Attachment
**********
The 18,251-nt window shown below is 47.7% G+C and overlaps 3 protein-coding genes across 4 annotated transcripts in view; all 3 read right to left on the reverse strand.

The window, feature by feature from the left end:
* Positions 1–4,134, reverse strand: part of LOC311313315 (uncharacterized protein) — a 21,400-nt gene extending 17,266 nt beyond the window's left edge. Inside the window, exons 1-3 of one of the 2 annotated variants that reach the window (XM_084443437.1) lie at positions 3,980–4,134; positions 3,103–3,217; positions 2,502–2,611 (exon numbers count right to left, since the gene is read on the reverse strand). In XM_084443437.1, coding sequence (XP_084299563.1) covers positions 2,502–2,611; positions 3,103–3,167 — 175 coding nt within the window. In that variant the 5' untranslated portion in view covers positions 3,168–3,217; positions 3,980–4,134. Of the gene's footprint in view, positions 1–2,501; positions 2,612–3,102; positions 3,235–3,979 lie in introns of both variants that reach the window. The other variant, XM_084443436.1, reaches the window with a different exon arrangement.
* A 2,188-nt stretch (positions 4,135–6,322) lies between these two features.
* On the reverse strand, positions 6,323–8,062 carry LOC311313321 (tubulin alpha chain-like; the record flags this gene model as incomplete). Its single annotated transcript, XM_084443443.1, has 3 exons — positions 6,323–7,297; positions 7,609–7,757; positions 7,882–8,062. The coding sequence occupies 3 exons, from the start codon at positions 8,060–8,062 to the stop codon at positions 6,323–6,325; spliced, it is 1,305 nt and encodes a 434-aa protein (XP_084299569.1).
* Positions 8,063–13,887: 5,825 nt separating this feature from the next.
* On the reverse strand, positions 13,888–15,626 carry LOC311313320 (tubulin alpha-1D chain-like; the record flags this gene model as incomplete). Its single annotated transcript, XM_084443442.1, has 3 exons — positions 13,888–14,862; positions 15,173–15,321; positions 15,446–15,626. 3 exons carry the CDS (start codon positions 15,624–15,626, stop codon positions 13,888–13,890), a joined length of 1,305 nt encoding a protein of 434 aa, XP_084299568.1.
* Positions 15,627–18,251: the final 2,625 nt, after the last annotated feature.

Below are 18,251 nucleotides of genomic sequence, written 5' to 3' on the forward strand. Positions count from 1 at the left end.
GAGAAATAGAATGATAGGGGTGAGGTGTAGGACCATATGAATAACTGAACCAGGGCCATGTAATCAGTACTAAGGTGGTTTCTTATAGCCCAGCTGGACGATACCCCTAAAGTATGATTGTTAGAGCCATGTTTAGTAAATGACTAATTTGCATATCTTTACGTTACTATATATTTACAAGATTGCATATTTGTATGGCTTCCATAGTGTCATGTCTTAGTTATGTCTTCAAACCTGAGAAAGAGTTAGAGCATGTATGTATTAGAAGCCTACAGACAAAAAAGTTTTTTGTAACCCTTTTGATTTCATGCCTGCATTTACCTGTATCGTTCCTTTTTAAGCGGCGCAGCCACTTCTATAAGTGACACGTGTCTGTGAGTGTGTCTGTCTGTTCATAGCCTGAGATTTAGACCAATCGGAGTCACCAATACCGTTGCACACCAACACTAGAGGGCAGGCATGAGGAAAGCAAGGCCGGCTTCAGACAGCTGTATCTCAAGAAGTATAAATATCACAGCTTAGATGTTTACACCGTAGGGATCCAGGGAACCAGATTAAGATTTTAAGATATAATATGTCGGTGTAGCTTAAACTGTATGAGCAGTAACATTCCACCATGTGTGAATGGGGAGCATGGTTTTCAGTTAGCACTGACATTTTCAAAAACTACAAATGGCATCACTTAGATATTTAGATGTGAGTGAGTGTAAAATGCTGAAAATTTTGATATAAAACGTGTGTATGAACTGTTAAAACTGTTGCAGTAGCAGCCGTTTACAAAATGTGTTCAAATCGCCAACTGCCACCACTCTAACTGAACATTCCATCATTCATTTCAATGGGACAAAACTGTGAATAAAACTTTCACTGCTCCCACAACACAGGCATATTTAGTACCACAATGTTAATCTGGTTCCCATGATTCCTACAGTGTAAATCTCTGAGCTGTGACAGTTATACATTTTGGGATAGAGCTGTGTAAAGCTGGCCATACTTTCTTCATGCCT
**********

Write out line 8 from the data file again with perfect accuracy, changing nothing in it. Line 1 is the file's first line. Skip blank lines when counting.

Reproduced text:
* Positions 15,627–18,251: the final 2,625 nt, after the last annotated feature.